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Provider terminated for falsely representing PCA services

Marisa Patrice Leggett was convicted of theft by false representation in September 2013 for signing PCA timecards when the actual services were not provided.
Leggett was required to pay $19,500 in restitution, served 60 days in the workhouse, and can no longer work in any Medicaid-funded facility.
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Restitution ordered for woman involved in improper billing

A Chippewa County woman pleaded guilty in district court to one count of theft by false representation.
Susan Jo Enevoldsen, also known as Susan Jo Storch, submitted timesheets claiming to provide PCA services when her client was at an adult day training and habilitation center. Investigators determined Enevoldsen falsely reported 109 days where claims were made for hours not worked in 2009 and 2010, resulting in an overpayment of $930. Enevoldsen was sentenced to 90 days in the Chippewa County Jail, which was stayed for one year, as well as one year of probation. She is prohibited from working in a facility, business or agency where Medicaid or Medicare funds are received. In addition, Enevoldsen can’t accept any employment or appointments involving any contact with vulnerable adults or where Medicaid or Medicare funds are received during her probation. She was ordered to pay $23,488 in restitution.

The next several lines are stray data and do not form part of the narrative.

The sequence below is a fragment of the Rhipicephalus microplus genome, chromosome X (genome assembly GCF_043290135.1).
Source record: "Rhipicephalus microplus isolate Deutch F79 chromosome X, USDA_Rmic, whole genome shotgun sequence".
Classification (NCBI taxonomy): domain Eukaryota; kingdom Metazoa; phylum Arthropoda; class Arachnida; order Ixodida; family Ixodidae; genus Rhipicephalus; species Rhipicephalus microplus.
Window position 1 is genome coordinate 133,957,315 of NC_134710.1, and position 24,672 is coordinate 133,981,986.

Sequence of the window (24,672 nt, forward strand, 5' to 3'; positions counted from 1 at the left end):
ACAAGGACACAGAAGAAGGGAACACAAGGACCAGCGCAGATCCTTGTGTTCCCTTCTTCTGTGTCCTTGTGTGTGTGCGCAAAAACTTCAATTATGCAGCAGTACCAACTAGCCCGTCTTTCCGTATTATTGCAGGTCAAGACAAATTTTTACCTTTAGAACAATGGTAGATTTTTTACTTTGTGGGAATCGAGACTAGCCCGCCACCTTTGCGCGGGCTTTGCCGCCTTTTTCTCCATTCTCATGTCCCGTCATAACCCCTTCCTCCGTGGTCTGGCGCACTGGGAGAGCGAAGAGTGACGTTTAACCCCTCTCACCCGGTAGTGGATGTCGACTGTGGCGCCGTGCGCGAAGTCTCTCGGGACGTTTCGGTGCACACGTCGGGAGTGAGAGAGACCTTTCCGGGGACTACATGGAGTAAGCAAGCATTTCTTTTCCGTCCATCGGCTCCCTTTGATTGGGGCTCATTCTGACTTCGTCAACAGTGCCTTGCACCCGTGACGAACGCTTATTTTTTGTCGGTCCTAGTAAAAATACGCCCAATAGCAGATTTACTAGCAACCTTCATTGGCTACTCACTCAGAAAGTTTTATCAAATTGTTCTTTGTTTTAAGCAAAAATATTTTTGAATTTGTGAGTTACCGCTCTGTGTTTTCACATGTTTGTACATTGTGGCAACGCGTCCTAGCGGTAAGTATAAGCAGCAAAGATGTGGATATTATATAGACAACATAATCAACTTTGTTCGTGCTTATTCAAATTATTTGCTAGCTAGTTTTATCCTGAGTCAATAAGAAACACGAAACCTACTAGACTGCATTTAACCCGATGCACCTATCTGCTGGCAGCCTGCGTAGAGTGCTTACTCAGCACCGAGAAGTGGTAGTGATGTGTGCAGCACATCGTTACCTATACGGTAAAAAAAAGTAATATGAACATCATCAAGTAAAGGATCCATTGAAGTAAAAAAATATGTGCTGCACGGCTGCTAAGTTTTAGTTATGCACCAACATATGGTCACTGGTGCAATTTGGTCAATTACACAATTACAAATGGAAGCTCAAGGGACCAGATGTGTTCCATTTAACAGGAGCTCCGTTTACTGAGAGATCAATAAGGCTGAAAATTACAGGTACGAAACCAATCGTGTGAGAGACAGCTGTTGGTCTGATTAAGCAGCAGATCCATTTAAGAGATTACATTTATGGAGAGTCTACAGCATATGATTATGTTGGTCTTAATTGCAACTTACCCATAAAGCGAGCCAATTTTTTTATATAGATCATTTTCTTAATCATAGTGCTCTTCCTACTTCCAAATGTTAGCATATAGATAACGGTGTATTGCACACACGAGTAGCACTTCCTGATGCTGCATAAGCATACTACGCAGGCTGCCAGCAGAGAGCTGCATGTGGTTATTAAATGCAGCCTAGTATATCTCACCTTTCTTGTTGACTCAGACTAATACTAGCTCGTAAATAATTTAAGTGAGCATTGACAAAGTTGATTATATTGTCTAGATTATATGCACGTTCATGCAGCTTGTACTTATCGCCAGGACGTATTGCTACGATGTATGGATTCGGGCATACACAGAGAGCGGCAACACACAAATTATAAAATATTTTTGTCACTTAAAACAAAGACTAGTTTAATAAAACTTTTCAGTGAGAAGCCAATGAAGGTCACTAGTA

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Ramsey County woman charged with Medical Assistance fraud

DHS received information about a personal care assistant (PCA) agency owned by Veronica Garley that was involved in improper billing and other wrongdoing.

The DHS SIRS unit completed an investigation and identified overpayments totaling $50,350. Some of the issues identified by SIRS were:

  • no documentation for billed services
  • units billed in excess of documentation
  • incomplete PCA timecards
  • duplicate timecards for the same recipient at the same time
  • incomplete care plans
  • PCA services provided by disqualified individuals or without appropriate supervision
  • inadequate documentation of qualified professional supervision of PCA services.

SIRS referred the case to the Attorney General’s Medicaid Fraud Control Unit (MFCU), which further investigated MaxiCare over a different period of time. MFCU identified $90,459 in overpayments to the company. Owner Garley was charged with two counts of Medical Assistance fraud and one count of theft of medical costs. Garley pleaded guilty and was convicted of gross misdemeanor Medical Assistance Fraud in Ramsey County District Court on December 29, 2014. Garley paid $60,000 in restitution and was ordered to serve seven days in the Ramsey County Correctional Facility. As a condition of her probation, she is prohibited from running or being employed by any company that receives Medicare and/or Medicaid funds.